> > machine rather than the machine COUNTS to audit.
> I'm completely puzzle by this terminology. We have a machine. it has
> some ballots in the hopper and an electronic readout of the totals.
> The recount sample consists of picking a machine (or absentee batch)
> and seeing if and by how much the total from a hand count of the
> ballots differs from the electronic total.

I thought that was cleared up by what you said above. You said
earlier that you were sampling machines rather than precinct counts.
Sampling machines would mean sampling whole polling locations. Yet
then afterwards, you said earlier in this same email above, that you
were sampling precinct counts, now you again say that you are sampling
machines rather than precinct counts. If you are not sampling
precinct counts and are sampling all ballots counted on particular
machines, then you once again are causing size variation of various
polling locations to have an unwanted effect. You keep changing what
you say you are auditing, so that it is confusing to have a

If you are going to loosely use imprecise language and expect me to
read your mind on what you mean, then this conversation will continue
to be entirely confusing. Please say whatever it is that you mean

> in all cases we are machine centric not precinct centric. But in
> most cases there will be one machine per precinct, so there is

It is more normal to have one machine per polling location and polling
locations with varying numbers of precincts and voters, so you will
therefore have a problem with size variation of your counts and you
must adjust the calculations of audit sample size for that.

> commonly a one-to-one correspondence.

This must be specific to New Mexico then, because most states I've
heard of have multiple precincts in one polling location and one PCOS
system per polling location to handle all precincts there.

> (However if one only looked at
> a canvass total for the precinct then this would also sum in the
> early, absentee, and provisional ballots. In that case the apparent

Not so. Any audit must separately audit the various vote types to be
done correctly IMO.

> total for the precinct would not be the precinct total for the
> election day by itself.)

Yes. absolutely.

Obviously the machine COUNTS that are selected for audit, must be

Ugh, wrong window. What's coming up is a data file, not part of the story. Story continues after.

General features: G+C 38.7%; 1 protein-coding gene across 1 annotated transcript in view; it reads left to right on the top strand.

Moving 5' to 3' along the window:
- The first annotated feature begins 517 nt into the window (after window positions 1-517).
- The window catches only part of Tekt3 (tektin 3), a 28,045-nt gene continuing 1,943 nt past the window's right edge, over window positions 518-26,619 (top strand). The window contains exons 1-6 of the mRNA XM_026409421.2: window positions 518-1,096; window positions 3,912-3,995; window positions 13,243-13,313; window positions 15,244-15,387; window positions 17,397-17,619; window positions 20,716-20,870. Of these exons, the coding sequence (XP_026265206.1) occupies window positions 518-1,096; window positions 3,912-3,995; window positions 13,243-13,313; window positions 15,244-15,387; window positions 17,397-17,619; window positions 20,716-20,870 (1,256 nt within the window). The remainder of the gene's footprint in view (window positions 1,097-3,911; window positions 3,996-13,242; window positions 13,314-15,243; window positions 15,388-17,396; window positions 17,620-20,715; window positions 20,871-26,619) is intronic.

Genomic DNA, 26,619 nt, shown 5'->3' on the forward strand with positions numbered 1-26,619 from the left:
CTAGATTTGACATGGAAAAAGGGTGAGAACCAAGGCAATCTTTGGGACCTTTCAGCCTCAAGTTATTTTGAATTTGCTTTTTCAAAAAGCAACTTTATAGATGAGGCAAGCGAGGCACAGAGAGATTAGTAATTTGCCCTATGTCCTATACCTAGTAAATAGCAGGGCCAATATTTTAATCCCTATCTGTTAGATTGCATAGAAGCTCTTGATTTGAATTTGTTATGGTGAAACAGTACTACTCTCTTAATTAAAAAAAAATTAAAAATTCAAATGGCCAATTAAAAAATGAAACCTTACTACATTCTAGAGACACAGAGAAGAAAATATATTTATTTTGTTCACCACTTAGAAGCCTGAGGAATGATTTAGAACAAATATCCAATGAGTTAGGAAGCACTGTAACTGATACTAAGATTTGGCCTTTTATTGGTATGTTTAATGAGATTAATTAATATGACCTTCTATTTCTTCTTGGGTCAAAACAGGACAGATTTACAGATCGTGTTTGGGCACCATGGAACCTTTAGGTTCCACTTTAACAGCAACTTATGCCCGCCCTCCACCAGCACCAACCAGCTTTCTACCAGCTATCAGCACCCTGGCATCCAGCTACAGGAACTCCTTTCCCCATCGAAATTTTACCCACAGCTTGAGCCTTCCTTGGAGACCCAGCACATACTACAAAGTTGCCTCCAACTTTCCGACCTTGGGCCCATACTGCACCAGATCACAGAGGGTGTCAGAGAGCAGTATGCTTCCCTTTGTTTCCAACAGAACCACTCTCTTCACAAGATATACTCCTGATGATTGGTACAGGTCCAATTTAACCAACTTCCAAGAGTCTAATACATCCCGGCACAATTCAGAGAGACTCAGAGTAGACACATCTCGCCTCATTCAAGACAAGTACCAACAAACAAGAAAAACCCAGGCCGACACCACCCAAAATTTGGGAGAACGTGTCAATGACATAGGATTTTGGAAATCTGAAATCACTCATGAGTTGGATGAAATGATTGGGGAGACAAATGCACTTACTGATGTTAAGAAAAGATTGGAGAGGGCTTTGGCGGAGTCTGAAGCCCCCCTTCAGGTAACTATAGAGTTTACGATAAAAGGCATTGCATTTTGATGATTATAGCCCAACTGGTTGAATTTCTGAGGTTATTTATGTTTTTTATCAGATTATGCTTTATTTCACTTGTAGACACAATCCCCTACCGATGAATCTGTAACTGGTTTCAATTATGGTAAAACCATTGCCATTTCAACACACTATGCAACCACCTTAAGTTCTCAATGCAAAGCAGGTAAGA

divided up by Vote Type - absentee, mail-in, provisional, early, etc.

Perhaps our election integrity audit paper did not make that
sufficiently clear. It seems so obvious.

I think if you read my audit proposal for Utah, you will see that the
auditable report that must be released publicly prior to any random
selections are made, require complete separation of the various counts
that could be selected for audit.

> > in the total number of ballots cast in each polling location as it
> > explains and shows how to do in our paper here:
> no we are selecting machines since that's where the correspondence is
> made at the finest grain that is still exactly verifiable.

Not true. I thought at one point you were selecting precinct counts
on each machine, now you say you are selecting machines again, rather
than any specific precinct counts, and therefore would be selecting
counts for entire polling locations if you are going to hand count
100% of what the PCOS machines count - Oh that's right you claim that
New Mexico is different than other states and uses only one machine
per precinct, so I'm wrong and you're right because "machines count
only one precinct" in New Mexico, unlike most other states which are
moving to Voting Centers with multiple precincts.

Here in Utah, precincts are an artificial grouping election officials
make larger in order to avoid recounts that, according to Utah
statute, require margins to be off by less than one vote per precinct
to trigger recounts, confusing our programming of ballot definitions.

Precincts should be unique groups of voters who all vote on the same
issues and races because they share all the same districts IMO.


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Received on Thu Nov 30 23:17:11 2006